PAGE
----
Of course, the images generated by cameras can be deeply perplexing, provocative, and irreconcilably proliferative without being “deceptive,” exactly. And whether or not they have or might come to have imaginations, certainly the people who use them and attend to their recordings do. To offer up the products of mechanical recording as apolitical and so objective is to deny the inevitable partiality and selectivity of these impressions, and to disavow the special enabling literacies (the mastery, for example, of photographic or filmic conventions) that will typically be mobilized in their reception to render them legible as representations of the world in the first place. These quandaries are not introduced by the digitization of recording technologies, surely, but it is probably right to agree that digitization considerably exacerbates them.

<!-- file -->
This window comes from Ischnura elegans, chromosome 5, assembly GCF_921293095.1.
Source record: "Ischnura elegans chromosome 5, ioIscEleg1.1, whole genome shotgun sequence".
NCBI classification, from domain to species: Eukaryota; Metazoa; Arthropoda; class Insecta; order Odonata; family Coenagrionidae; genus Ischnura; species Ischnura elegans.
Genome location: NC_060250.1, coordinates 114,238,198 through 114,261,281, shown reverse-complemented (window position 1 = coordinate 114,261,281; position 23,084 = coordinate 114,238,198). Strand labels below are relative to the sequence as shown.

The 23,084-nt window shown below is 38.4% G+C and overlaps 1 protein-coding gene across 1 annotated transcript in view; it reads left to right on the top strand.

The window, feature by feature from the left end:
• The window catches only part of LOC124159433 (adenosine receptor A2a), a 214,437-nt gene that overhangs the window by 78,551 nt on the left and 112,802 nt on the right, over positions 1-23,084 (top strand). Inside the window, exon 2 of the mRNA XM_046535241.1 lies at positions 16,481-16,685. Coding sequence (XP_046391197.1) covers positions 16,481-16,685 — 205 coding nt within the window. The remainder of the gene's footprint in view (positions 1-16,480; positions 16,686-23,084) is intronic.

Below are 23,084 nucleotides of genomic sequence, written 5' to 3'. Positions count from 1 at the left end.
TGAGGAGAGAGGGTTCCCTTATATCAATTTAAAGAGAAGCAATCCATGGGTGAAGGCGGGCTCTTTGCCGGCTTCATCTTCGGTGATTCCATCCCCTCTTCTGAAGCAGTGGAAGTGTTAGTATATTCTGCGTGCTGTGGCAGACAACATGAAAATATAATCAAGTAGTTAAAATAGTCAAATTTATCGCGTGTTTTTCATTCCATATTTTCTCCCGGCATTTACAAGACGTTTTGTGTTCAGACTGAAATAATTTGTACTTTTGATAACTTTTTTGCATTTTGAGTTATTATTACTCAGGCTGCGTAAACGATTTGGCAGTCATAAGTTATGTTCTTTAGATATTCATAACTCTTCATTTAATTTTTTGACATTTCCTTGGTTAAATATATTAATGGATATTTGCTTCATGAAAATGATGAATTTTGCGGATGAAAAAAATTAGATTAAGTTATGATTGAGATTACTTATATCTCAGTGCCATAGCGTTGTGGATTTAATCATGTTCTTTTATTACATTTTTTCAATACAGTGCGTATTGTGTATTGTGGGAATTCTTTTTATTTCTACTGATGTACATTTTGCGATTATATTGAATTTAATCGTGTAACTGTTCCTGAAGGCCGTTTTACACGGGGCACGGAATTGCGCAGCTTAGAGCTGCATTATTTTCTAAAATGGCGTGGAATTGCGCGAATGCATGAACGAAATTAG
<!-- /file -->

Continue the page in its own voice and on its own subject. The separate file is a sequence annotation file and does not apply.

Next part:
“We’ll [re]solve [these quandaries],” Brin proposes in the concluding sentence of this section, “by giving up the comforting blanket of darkness, opening up these new eyes, and sharing the world with six billion fellow witnesses.” But is it right to suggest, really, that we live in “darkness” because we are not yet immersed in ubiquitous surveillance? Is it right to imply that our eyes have been closed? Is it right to imply that all those who would resist the emergence of relentless and ubiquitous technological scrutiny value “comfort” over “vigilance”? Perhaps those who resist already have uncomfortable knowledges at hand. What does it mean exactly to figure the public as a realm where six billion people could in some meaningful sense “share” their lives? What kinds of differences are likely to register in the awareness, in the interests, and so in the “witnessing” of these global billions?